When Mason Nickols addressed the Prairie City City Council in early November, the sound of his dog barking night after night this summer still rang in his ears.
Nickols and his wife have lived in Prairie City for three years, and like many other Prairie City residents, he was concerned with the number of days and long hours his neighbors were allowed to light fireworks under the city’s new ordinance passed in June. It mirrored the state law, permitting Iowans to set off fireworks through nearly the entire month of June passed the July 4 holiday.
With the next round of fireworks looming in December, Nickols hoped the city council would listen to his concerns.
“The law wasn’t community oriented. It was very broad. It didn’t allow for those who it negatively impacts to adequately prepare. It’s just too wide of a range,” he said.
The city council took note and at a special meeting Nov. 29, passed a more restrictive fireworks ordinance, trying to balance citizens’ rights to celebrate the holidays and their neighbors’ rights to a good night’s sleep.
The amended ordinance scales back the window residents have to shoot off fireworks in December. Residents can now use fireworks only from Dec. 20 through Jan 1 within city limits. The previous ordinance allowed the explosives from Dec. 10 through Jan. 3.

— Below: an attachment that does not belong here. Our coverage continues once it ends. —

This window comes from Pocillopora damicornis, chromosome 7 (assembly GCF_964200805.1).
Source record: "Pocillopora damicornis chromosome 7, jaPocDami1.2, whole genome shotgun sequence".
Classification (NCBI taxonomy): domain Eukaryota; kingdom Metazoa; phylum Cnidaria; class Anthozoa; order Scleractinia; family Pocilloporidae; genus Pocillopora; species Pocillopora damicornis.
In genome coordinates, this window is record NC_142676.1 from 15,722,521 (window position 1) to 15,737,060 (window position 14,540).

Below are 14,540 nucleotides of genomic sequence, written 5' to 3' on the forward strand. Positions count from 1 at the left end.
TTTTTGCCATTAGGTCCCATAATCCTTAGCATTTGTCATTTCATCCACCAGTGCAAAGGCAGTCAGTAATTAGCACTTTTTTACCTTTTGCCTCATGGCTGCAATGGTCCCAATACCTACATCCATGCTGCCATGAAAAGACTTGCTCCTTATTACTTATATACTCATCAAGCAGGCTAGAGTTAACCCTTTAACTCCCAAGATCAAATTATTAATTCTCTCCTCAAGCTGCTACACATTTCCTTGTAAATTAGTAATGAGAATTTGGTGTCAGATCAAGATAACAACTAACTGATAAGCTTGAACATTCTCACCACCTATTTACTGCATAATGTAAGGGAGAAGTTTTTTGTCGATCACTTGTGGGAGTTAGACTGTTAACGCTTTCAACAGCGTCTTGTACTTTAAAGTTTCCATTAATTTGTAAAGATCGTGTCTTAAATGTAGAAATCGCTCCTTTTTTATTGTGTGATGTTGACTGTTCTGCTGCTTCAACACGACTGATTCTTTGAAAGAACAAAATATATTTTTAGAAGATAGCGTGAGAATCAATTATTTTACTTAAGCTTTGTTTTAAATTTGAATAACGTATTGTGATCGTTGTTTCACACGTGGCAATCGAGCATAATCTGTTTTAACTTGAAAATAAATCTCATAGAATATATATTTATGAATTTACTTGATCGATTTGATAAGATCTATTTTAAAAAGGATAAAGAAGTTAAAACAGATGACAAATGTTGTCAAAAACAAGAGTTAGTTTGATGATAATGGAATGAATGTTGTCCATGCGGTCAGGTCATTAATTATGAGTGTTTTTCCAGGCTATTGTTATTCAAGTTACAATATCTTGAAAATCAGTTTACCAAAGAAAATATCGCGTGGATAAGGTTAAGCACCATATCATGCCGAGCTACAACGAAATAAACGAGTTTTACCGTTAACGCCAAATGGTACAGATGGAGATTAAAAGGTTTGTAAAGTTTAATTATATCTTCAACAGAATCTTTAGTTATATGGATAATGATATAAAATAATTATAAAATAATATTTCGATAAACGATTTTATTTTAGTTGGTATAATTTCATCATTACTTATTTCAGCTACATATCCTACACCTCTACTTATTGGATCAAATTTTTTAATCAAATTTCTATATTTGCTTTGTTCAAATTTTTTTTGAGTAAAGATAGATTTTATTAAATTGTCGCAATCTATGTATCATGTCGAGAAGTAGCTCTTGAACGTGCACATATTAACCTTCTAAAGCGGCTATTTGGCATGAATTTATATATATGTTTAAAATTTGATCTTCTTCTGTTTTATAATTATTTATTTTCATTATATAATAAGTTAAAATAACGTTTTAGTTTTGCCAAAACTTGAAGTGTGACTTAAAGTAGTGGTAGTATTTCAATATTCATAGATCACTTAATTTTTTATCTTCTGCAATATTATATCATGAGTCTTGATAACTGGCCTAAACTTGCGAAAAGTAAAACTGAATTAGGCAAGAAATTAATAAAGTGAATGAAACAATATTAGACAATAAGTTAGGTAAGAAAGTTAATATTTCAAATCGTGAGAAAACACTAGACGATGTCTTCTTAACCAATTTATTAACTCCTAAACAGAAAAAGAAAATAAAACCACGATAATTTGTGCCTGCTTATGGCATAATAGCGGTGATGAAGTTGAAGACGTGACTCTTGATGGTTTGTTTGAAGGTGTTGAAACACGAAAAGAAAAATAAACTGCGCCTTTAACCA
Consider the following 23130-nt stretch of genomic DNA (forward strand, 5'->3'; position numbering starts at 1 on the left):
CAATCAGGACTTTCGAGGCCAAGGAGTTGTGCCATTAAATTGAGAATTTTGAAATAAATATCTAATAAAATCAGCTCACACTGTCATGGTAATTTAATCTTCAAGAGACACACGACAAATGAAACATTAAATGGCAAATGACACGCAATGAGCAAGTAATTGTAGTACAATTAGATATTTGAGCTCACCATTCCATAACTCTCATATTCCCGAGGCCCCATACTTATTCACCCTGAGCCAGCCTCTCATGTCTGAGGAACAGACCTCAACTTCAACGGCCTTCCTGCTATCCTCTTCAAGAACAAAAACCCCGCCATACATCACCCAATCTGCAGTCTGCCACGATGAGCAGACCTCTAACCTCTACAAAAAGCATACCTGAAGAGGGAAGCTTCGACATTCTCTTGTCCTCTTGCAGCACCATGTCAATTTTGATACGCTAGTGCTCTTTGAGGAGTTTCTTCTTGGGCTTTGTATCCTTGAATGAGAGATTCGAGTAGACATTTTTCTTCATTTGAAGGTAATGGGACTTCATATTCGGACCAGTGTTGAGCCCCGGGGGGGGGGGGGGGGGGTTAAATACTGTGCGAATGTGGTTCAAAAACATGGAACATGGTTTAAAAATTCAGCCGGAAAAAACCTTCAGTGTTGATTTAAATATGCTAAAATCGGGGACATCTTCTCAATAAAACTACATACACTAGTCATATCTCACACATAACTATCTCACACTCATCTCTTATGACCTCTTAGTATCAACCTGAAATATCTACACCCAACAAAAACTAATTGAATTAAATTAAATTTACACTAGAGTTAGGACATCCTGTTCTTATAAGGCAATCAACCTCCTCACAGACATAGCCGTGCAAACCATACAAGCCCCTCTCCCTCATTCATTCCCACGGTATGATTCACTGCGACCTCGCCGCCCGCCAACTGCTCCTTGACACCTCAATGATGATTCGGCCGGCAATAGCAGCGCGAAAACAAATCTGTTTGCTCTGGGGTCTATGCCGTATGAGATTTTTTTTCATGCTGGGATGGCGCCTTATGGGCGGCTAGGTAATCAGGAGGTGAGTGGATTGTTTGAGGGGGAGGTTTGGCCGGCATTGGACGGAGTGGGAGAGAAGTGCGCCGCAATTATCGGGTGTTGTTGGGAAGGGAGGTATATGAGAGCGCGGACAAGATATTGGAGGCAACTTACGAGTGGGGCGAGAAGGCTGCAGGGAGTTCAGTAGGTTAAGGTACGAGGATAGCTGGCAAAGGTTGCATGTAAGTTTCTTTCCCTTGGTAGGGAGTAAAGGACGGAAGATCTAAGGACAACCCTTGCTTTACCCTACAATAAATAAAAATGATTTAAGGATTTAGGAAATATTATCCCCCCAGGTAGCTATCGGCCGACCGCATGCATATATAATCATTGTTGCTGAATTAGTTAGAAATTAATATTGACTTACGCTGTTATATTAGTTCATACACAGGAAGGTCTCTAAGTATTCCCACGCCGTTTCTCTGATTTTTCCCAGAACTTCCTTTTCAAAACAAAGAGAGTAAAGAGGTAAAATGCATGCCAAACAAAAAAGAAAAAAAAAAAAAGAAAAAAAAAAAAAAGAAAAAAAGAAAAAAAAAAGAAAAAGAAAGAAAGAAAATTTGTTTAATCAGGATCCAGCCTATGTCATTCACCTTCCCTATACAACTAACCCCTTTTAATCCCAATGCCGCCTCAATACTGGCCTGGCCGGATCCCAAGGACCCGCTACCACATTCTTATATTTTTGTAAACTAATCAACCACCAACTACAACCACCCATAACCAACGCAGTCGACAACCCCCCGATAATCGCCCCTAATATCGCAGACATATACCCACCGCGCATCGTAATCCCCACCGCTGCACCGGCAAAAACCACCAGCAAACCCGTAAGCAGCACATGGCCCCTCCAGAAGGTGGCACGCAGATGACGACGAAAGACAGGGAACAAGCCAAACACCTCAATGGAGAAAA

Dates for use of fireworks around Independence Day remain unchanged allowing displays June 1 through July 8.
The hours when fireworks are permitted was also reduced. Fireworks are now allowed only from 6 to 10 p.m. Fridays and Saturdays and from 6 to 9 p.m. Sunday through Thursdays. The ordinance has exceptions on July 4, extending firework use to 11 p.m. and Dec. 31 permitting their use from 6 p.m. to 12:30 a.m. The vote was 3-0.
The ordinance reflects complaints council members and city staff received about the length of time and number or days fireworks were allowed under the state ordinance, Mayor Chad Alleger said. A majority of citizens want neighbors to be allowed to celebrate the July 4 and New Years holidays, but keep the loud noise to more respectful hours.
Alleger said some residents also complained about debris and casings which littered streets and yards during June to early July earlier this year.
Brenda Downey is a registered nurse who lives in Prairie City. She also addressed the council last week supporting increased fireworks restrictions. Her concerns are not only the noise at late hours but safety and allowing veterans suffering PTSD a more defined window of time to prepare.
“I’m not sure what’s driving this, other than now we have a market for it and people want to sell them. I think we need to limit them to just a few hours (July 4) and on New Years the same thing,” Downey said. “I want to work with people who are proponents of (fireworks) and want to use them.”
The council first approved firework use in city limits June 21, mirroring the new state law permitting their sale and use passed by Iowa lawmakers during the 2017 legislative session. The law allows cities to make the decision to restrict firework use beyond the state code or ban them entirely.
Many cities in Jasper County allowed the state law to take affect, but have been reevaluating the allowed dates and times since observing usage this summer.
Contact Mike Mendenhall at firstname.lastname@example.org